Goodbye Nicotine, Hello Nightmares.

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So after 14 years of sucking on those chemical ridden sticks I’m finally free! My name’s Johanna and I’m an ex smoker. BUT… why did no one tell me this comes at an emotional price?

I became a full time nicotine addict aged 17. I’d dabbled in previous years but it was only then that I decided for the next decade and a half I would never leave the house without a pack of 20 B&H (gold in the early years, silver in the latter years and Mayfair in the student years). These sticks became invaluable to me… they were confidence boosters, time wasters, thought clearers, essay inspirers, appetite suppressants, nerves steadiers… my list could go on. But most of all it was 2 fingers up to a world that at the time I didn’t like very much at the time.

So when I made the decision to quit smoking 7 weeks ago (yes, it’s only been 7 weeks so far!) I knew it would be tough and I expected nicotine cravings. Pah! I had 3 days of nicotine cravings, that were mild at worse. I thought I’d struggle with the change in routine, I have always used cigarettes to punctuate my day. Nope that was fine too.

It was week two that I started to feel ‘funny’, like a grey cloud was starting to gravitate towards me. By week three I had a black cloud firmly seated above me. Then the nightmares began too. So every single emotion negative emotion I’d carefully packaged up over the years started to attack me, bit by bit. When I was a smoker a wise lady once told me, that cigarettes act like conductors. We use them to deflect emotions and situations away that we can’t handle. Well I have news for you smokers, you get to feel those emotions when you quit!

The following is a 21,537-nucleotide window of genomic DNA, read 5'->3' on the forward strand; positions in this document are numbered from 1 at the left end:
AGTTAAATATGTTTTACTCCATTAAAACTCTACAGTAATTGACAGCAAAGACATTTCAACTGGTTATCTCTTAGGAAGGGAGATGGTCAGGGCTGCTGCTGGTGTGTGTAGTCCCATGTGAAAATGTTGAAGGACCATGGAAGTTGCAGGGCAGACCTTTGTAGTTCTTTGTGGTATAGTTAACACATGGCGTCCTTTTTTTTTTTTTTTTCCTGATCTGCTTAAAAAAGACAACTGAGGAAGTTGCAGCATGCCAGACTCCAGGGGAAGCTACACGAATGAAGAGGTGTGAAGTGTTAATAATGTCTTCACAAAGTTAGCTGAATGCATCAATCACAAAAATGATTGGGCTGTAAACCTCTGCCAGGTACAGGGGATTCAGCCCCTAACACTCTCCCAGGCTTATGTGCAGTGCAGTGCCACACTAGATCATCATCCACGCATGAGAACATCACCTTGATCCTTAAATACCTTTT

I wish I’d been prepared for this. Nicotine is perceived as being a relatively mild drug and never did I realise I was going to suffer an emotional withdrawal. Maybe I’m just a sensitive soul, as i’ve never really heard people talk of these side effects before. Just in case I’m not the only one that’s trying to quit and feels like they’re being beaten up a wicked spirit in your unconscious, I’ve written a few tips for handling this:

1. Exercise… throw yourself into it! I find Bikram yoga is great for keeping me focused and mentally strong. Oh and don’t get me wrong, I was terrified of getting fat post-fags!

2. Eat well. I’ve never had a sweet tooth, well now I do apparently! Apparently that’s more to do with having poor digestion than giving up the fags. I’m not convinced. Try and use fruit instead of sweets.

3. Acupuncture. I cannot categorically say this works but it makes me feel better and I’m still going strong. They use needles on your ears, a method used to combat all addictions.

4. Tell people. When you feel ready. I didn’t say a word for the first week, but you may need some support.

5. Get breathalysed. I breath into a tube each week to prove I’m not smoking. It helps, I think. The NHS have outsourced this now, so the teams are in much handier locations than remote doctors surgeries.

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